It was late Saturday afternoon, later than usual because Kai and I had both overslept his afternoon nap. The sun had set behind Signal Hill, a brilliant orange line running along its ridge, casting the city down below me into dull tones of gray as I packed the groceries into the boot of my rental car.
I opened my wallet to pull out my parking ticket, but it wasn’t in its usual place. I checked all my pockets. Nothing. I’d forgotten it in the machine downstairs when I’d paid for parking. I’ve been having periods of inattentiveness recently, where I’m on autopilot. It’s very unusual for me.
I dashed back downstairs. I was hoping that since it was so late, maybe no one had used the machine since I had. No such luck, there were two people standing in front of the machine. One person was just finishing his transaction, removing his ticket from the machine. I checked the top of the machine – no ticket.
The other person was just standing next to the machine, an elderly man; he seemed to be waiting for something. I looked at his hands and noticed that he had two parking tickets.
“Excuse me, you didn’t perhaps find a ticket in the machine did you?” I enquired of him, dipping my head to indicate the two tickets he was holding.
“Yes, I did.” He replied.
“Thank you. I left mine in the machine when I paid.” I explained to him.
He handed the ticket over to me. “I was waiting for someone to come back and claim it. They always do.” He smiled as he handed the ticket back to me.
“Thank you so much. That was fantastically kind of you.” I took the ticket, thanked him again, wished him well and took the elevator back up to where I’d parked on the roof.
There were only two cars on the roof when I stepped out of the elevator: my rental car and an old Ford Fiesta, white, with black trim, sports wheels, and decals plastered all over it. The front passenger door was open and a young man was sitting half-in, half-out of the door, looking down at something in his lap.
I climbed into my rental car, started it up and pulled out of the parking space. As I did so, I glanced over at the man in the Ford and briefly noticed that he was wearing a Mavericks t-shirt. This had no effect on me immediately but as I made my way out of the parking lot, it started to register in my mind. I started to get angry. I stopped the car and thought about going back. Why? What was I going to do? He was probably just a bartender and anyway he was far too young to have had any part in Miki’s ordeals. Forget it, I thought to myself, and put the car back into gear.
My anger intensified. Damn it, I thought to myself, I had to do something, anything. I slammed the car into reverse, turned it around and raced back, pulling into the parking space right next to his open door, engine revving, brakes squealing.
I climbed out, and walked around to his open door. He was a young man in his early to mid-twenties, Caucasian, tight, brown curly hair, probably quite tall judging by the way his left leg extended out of the car. Under the black Mavericks t-shirt, he was wearing a pair of plain blue jeans, and smart sneakers. He was looking down, concentrating on a Lotto form, filling in numbers with a pencil.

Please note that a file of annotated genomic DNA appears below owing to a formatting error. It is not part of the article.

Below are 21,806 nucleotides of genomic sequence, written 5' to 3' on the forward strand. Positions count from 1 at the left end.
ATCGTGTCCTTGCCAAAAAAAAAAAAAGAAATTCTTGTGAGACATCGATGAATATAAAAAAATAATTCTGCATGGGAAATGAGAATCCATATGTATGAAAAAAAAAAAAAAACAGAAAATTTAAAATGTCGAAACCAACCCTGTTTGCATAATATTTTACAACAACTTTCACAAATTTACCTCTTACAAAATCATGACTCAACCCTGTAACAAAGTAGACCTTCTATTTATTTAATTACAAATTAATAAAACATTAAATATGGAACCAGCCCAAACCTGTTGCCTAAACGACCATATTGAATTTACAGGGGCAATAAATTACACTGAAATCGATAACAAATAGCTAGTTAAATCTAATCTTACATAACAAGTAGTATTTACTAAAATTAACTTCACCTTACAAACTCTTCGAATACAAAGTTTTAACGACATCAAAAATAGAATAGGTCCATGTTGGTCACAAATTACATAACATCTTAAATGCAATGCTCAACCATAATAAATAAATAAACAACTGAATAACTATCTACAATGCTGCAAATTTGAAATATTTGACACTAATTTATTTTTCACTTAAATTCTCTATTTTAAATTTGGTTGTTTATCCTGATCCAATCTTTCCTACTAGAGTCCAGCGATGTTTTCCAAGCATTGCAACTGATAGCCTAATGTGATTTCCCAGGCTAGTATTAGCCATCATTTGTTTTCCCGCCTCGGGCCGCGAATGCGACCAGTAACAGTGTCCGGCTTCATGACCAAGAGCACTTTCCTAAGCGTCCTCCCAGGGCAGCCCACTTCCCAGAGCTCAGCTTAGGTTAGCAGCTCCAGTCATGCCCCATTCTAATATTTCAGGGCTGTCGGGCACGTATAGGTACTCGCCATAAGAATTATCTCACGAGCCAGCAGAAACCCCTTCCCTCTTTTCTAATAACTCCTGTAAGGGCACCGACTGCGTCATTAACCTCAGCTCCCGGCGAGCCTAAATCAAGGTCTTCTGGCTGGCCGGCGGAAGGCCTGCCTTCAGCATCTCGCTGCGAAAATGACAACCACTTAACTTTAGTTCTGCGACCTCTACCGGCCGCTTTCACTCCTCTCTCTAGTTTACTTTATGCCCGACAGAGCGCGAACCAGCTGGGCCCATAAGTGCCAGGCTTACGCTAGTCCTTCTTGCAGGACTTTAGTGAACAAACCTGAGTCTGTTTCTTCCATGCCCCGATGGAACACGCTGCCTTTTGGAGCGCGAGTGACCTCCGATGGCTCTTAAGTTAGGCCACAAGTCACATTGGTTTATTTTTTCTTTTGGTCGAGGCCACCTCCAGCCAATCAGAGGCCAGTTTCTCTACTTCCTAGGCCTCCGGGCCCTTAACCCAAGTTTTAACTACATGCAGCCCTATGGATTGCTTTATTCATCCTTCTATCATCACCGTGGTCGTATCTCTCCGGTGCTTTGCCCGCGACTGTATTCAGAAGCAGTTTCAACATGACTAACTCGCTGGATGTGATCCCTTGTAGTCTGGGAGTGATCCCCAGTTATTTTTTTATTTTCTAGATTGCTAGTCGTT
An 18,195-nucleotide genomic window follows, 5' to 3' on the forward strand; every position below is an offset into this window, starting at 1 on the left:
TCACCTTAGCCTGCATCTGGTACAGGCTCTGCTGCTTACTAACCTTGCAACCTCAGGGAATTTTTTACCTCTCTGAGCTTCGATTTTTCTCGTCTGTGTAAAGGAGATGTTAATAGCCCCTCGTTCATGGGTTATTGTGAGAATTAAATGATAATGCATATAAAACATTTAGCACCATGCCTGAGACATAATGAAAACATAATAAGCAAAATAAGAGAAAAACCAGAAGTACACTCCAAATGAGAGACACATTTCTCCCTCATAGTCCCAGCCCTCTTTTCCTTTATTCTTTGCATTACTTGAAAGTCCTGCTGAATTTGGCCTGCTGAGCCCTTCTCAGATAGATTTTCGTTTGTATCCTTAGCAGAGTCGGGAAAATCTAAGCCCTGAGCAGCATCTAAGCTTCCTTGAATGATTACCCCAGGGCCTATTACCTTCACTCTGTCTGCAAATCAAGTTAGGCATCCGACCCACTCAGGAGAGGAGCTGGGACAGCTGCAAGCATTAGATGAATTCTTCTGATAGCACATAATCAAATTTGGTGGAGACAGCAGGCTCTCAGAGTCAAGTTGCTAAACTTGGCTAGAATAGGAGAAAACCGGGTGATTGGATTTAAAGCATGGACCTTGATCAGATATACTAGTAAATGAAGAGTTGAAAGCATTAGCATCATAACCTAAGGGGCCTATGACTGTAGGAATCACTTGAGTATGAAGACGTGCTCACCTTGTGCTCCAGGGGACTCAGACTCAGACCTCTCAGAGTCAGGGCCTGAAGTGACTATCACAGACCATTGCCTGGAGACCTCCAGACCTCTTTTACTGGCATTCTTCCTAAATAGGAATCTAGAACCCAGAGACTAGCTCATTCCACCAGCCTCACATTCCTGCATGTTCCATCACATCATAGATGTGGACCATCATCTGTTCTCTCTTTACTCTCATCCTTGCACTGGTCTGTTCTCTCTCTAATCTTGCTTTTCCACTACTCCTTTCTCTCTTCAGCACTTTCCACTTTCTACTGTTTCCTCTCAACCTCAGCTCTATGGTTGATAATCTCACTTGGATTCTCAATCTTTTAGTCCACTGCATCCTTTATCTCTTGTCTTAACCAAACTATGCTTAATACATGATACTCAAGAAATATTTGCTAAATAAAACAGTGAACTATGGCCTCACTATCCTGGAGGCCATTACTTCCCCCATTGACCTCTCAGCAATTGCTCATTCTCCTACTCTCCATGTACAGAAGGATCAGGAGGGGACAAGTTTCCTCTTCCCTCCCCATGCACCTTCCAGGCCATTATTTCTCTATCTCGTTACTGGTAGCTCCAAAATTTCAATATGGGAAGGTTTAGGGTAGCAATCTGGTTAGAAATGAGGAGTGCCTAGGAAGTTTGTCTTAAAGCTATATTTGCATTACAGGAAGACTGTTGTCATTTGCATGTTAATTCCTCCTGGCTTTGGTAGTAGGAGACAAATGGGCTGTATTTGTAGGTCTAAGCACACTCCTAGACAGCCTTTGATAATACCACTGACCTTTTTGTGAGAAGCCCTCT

I strode up to him. “Do you work at Mavericks?”
“Yes.” He replied, looking up at me unconcernedly.
“Do you know what they do there?” I asked. My voice wavered a bit, adrenaline flushing through my system. I’ve never liked confrontations. I either don’t do it at all, or overdo it completely. I took a slow, deep breath and willed myself to calm down a little. The ‘Adrenaline Dump’ so characteristic of these situations became more manageable.
He was looking a bit confused, but hadn’t replied, so I asked again. “Do you know what they do there?”
“Yeah, it’s a strip-club.” He smirked at me; his body language indicated that he thought he was pretty cool working in that type of environment.
“I know that, but do you know what they really do there?” I demanded accusatorily.
“I’m not sure I know what you’re talking about.” He had stopped smirking and a crease of concern wrinkled across his forehead.
“They take sixteen year old girls off the street and out of their homes, shoot them up with Heroine and make them strip for men all night. Then they force them upstairs to screw the men. Did you know that?”
“No, I don’t know anything about that,” he replied, his gaze lingering off to the side, not looking at me directly.
I looked at him sitting half-in, half-out of the passenger seat and wondered if I should beat him. One quick, sharp downward stamp on his extended leg would break his leg and tear his knee apart; a hard, straight, full punch to his face would shatter his cheek bone, or dislocate his jaw, depending on how he had moved after I’d broken his leg; if I followed that up by grabbing a handful of hair and smashing his face repeatedly into the dashboard in front of him, I’d break his nose and smash his mouth up. It would take me less than ten seconds to beat him bloody and senseless, and leave him lying, broken on the seat.
“Well, I do. I know first hand that’s exactly what they do. Do you care?”
“I didn’t know that.” He repeated again.
“I do. Now you do. Do you care?”
I decided against beating him. This man had nothing to do with Miki’s abuse, or Erin’s abuse, or 7’teen’s abuse. Violent revenge wouldn’t serve any purpose at all. As emotionally satisfying for me as it would have been, my self-discipline prevented me from acting out some primitive, animalistic instinct for violence and revenge.
“Enjoy your job.” I turned my back on him, climbed in the rental car, and calmly drove home, my anger slowly ebbing away.